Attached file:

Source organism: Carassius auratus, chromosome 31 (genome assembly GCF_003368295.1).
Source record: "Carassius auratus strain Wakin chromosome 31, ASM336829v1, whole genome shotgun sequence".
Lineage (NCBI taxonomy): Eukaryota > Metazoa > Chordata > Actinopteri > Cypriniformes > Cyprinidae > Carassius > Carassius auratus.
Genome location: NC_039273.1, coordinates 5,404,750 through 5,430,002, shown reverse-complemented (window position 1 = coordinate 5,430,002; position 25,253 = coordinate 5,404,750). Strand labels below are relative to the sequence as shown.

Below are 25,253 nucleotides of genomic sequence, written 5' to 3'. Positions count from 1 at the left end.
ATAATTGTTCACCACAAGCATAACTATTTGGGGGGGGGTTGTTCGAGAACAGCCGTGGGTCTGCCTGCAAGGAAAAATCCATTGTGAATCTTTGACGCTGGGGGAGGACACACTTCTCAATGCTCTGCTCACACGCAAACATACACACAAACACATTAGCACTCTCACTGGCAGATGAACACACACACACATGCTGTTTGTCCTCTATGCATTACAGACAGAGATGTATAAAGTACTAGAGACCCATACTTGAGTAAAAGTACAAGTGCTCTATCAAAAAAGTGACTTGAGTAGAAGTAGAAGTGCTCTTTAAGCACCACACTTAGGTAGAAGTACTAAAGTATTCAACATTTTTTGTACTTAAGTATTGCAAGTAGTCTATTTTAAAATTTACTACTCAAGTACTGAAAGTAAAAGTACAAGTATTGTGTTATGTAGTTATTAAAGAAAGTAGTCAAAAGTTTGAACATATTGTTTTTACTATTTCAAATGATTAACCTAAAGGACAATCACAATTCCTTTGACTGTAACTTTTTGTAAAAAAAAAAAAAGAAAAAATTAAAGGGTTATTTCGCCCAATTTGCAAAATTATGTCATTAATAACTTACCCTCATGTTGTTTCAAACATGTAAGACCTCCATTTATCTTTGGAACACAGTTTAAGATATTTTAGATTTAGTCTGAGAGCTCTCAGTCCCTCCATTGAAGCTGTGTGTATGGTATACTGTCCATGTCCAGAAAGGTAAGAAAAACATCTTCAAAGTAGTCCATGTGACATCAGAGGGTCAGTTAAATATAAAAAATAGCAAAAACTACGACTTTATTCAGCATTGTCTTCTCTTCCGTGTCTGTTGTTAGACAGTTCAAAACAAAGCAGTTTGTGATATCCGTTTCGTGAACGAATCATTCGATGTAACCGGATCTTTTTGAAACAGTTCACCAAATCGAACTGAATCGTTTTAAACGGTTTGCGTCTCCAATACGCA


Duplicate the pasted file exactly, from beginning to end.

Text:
Source organism: Carassius auratus, chromosome 31 (genome assembly GCF_003368295.1).
Source record: "Carassius auratus strain Wakin chromosome 31, ASM336829v1, whole genome shotgun sequence".
Lineage (NCBI taxonomy): Eukaryota > Metazoa > Chordata > Actinopteri > Cypriniformes > Cyprinidae > Carassius > Carassius auratus.
Genome location: NC_039273.1, coordinates 5,404,750 through 5,430,002, shown reverse-complemented (window position 1 = coordinate 5,430,002; position 25,253 = coordinate 5,404,750). Strand labels below are relative to the sequence as shown.

Below are 25,253 nucleotides of genomic sequence, written 5' to 3'. Positions count from 1 at the left end.
ATAATTGTTCACCACAAGCATAACTATTTGGGGGGGGGTTGTTCGAGAACAGCCGTGGGTCTGCCTGCAAGGAAAAATCCATTGTGAATCTTTGACGCTGGGGGAGGACACACTTCTCAATGCTCTGCTCACACGCAAACATACACACAAACACATTAGCACTCTCACTGGCAGATGAACACACACACACATGCTGTTTGTCCTCTATGCATTACAGACAGAGATGTATAAAGTACTAGAGACCCATACTTGAGTAAAAGTACAAGTGCTCTATCAAAAAAGTGACTTGAGTAGAAGTAGAAGTGCTCTTTAAGCACCACACTTAGGTAGAAGTACTAAAGTATTCAACATTTTTTGTACTTAAGTATTGCAAGTAGTCTATTTTAAAATTTACTACTCAAGTACTGAAAGTAAAAGTACAAGTATTGTGTTATGTAGTTATTAAAGAAAGTAGTCAAAAGTTTGAACATATTGTTTTTACTATTTCAAATGATTAACCTAAAGGACAATCACAATTCCTTTGACTGTAACTTTTTGTAAAAAAAAAAAAAGAAAAAATTAAAGGGTTATTTCGCCCAATTTGCAAAATTATGTCATTAATAACTTACCCTCATGTTGTTTCAAACATGTAAGACCTCCATTTATCTTTGGAACACAGTTTAAGATATTTTAGATTTAGTCTGAGAGCTCTCAGTCCCTCCATTGAAGCTGTGTGTATGGTATACTGTCCATGTCCAGAAAGGTAAGAAAAACATCTTCAAAGTAGTCCATGTGACATCAGAGGGTCAGTTAAATATAAAAAATAGCAAAAACTACGACTTTATTCAGCATTGTCTTCTCTTCCGTGTCTGTTGTTAGACAGTTCAAAACAAAGCAGTTTGTGATATCCGTTTCGTGAACGAATCATTCGATGTAACCGGATCTTTTTGAAACAGTTCACCAAATCGAACTGAATCGTTTTAAACGGTTTGCGTCTCCAATACGCA